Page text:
UNDERSTANDING THE NEURAL CIRCUIT FOR THE CENTRAL PATTERN GENERATOR OF LAMPREY LOCOMOTION: MATHEMATICAL ANALYSIS, SIMULATIONS, AND PREDICTIONS.
L.Zhaoping1*; A.Lewis1; s.Scarpetta2
1. Dept. Psychol, Univ. Col. London, London, United Kingdom 2. Dipartimento di Scienze Fisiche, Univ. di Salerno, Baronissi, Italy
Swimming in lampreys is generated by a Central Pattern Generator (CPG) in the spinal cord. This CPG produces neural and motor activity which oscillates between the two sides of the body and propagates along the spinal cord. Central control switches the CPG between different behavior regimes including forward and backward swimming of various speeds, and turning. These behaviors are characterized by oscillation frequencies, direction of the oscillation phase gradient along the body, and the balance between the left and right side of the oscillators. Previously, apart from computer simulations, the CPG network has only been modeled analytically as an abstract chain of coupled phase oscillators, restricting the applicability and the insights that can be gained. We present analytical results and simulations of a rate model of the CPG including all three types of relevant neurons known from experiments, thus capturing phase, amplitude, and generation of oscillations. Our model explains features obscured in a chain of phase oscillators, including oscillations in a neural circuit in which local neural populations do not oscillate spontaneously, and specific connection structures from different neural types. Our mathematical analysis provides significant insights which would be extremely difficult to obtain by simulations alone. In particular, we analyzed how the CPG behavior can be generated and controlled. These understandings were confirmed in simulations which generated forward swimming, backward swimming, turning, and switching of behavior between these regimes. We use the model to make experimental predictions about the structure and strength of the synaptic connections within and between body segments needed for the network to function as a controllable CPG. Support Contributed By: in part by the Gatsby Charitable Foundation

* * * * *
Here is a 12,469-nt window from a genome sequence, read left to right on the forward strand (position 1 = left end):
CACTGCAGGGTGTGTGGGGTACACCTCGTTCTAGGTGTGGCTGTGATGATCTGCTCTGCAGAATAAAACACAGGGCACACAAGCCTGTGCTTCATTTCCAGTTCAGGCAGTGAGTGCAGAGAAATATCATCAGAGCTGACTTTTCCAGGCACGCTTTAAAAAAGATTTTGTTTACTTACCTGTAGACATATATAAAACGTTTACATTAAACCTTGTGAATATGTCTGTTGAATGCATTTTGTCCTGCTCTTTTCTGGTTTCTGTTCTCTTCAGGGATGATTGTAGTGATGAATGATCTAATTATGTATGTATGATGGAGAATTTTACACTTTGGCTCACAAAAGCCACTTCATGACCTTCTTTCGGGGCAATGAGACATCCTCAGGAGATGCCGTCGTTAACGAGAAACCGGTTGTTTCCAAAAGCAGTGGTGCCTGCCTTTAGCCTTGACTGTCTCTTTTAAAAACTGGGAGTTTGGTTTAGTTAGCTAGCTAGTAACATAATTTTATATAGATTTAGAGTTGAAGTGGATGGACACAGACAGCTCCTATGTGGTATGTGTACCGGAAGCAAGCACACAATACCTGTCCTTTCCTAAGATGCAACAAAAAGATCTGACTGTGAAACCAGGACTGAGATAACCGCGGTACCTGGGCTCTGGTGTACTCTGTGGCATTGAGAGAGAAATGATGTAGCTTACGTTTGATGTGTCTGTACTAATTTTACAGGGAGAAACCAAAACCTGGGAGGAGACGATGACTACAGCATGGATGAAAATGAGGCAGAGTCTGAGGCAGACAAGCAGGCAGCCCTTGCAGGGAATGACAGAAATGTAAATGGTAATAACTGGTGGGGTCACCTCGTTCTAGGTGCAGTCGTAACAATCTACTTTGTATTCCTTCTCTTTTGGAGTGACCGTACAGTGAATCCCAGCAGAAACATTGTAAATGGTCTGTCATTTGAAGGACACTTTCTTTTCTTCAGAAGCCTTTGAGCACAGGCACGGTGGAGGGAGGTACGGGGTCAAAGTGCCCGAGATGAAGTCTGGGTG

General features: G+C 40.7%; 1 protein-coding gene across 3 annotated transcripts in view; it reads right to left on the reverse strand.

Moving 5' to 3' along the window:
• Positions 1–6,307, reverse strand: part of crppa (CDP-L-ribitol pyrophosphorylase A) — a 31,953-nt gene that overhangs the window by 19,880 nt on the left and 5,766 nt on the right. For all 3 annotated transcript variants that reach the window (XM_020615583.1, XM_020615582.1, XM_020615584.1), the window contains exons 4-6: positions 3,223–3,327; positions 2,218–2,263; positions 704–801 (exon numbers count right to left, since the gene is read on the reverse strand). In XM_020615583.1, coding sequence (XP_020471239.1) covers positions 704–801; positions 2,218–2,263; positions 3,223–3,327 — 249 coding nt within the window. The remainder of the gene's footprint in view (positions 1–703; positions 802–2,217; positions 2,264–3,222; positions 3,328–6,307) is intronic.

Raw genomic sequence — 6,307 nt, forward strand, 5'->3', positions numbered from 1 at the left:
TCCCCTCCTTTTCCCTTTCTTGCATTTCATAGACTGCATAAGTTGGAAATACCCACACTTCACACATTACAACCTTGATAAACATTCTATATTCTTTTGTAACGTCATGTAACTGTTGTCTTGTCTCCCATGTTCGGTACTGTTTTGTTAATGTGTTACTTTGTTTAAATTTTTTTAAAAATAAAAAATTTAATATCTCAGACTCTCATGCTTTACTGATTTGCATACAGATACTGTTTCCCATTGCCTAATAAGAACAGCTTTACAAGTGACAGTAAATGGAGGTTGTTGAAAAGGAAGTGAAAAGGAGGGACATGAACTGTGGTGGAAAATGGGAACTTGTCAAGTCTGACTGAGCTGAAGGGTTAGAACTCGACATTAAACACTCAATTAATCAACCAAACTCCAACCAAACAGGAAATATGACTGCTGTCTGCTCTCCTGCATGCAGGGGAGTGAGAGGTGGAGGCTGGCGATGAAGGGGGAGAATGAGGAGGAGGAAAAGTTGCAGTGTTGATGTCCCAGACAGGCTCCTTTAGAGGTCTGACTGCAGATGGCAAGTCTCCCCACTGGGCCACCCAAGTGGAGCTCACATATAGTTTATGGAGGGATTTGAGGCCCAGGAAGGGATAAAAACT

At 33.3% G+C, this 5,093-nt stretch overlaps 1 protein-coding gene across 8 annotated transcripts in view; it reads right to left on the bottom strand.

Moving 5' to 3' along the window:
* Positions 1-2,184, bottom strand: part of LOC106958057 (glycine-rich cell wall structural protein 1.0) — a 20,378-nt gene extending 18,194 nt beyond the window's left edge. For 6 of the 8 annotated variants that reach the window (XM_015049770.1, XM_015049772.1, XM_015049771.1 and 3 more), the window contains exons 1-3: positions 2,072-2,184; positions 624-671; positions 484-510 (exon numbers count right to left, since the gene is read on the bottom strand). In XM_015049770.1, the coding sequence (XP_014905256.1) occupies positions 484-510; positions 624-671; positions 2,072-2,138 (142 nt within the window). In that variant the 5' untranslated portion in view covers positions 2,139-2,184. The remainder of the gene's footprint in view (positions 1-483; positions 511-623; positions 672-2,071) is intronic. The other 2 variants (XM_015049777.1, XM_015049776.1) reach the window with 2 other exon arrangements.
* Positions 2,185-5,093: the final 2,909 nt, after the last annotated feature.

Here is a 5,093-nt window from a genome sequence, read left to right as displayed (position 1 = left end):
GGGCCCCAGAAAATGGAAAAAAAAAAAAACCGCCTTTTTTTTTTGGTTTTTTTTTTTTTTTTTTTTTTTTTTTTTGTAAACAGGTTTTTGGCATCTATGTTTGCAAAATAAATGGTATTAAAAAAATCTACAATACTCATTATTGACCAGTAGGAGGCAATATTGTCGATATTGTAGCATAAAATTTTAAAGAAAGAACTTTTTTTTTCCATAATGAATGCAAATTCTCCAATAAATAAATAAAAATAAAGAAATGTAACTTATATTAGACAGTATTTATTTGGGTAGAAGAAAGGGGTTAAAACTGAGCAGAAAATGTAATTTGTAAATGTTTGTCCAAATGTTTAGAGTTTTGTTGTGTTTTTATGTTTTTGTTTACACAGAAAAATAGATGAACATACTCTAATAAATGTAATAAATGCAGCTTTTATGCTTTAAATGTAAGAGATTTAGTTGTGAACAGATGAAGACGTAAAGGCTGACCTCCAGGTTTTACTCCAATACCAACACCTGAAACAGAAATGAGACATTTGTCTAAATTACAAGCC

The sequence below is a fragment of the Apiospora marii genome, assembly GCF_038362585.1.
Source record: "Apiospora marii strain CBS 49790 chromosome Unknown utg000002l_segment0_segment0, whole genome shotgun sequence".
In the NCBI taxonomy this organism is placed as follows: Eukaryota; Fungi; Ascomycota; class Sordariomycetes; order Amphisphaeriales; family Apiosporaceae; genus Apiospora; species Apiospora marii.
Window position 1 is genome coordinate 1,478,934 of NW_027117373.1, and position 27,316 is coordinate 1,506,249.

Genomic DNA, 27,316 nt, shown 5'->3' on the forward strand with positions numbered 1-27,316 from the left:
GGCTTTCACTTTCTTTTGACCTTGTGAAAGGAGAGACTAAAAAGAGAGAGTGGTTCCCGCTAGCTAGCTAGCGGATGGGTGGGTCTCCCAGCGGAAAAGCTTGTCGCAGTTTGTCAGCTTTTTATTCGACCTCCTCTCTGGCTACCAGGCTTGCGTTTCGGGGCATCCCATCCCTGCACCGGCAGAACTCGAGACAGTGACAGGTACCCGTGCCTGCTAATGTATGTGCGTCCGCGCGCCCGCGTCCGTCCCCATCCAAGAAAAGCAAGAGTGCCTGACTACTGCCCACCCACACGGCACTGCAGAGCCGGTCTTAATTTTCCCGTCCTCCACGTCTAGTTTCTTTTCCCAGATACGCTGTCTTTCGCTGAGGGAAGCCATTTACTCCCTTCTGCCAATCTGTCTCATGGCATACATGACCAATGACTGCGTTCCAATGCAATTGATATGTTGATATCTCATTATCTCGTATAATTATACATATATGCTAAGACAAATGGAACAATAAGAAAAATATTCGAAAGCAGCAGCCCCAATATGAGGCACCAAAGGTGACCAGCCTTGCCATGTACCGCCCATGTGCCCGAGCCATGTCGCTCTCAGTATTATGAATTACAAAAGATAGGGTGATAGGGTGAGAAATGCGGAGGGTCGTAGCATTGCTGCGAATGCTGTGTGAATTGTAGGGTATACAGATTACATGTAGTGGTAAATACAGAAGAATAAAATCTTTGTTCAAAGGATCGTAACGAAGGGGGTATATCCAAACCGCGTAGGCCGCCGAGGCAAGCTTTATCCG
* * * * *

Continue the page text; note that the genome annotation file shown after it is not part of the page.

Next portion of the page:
Presented as Prog. # 278.7, Society for Neuroscience Annual meeting, New Orleans, USA Nov. 2003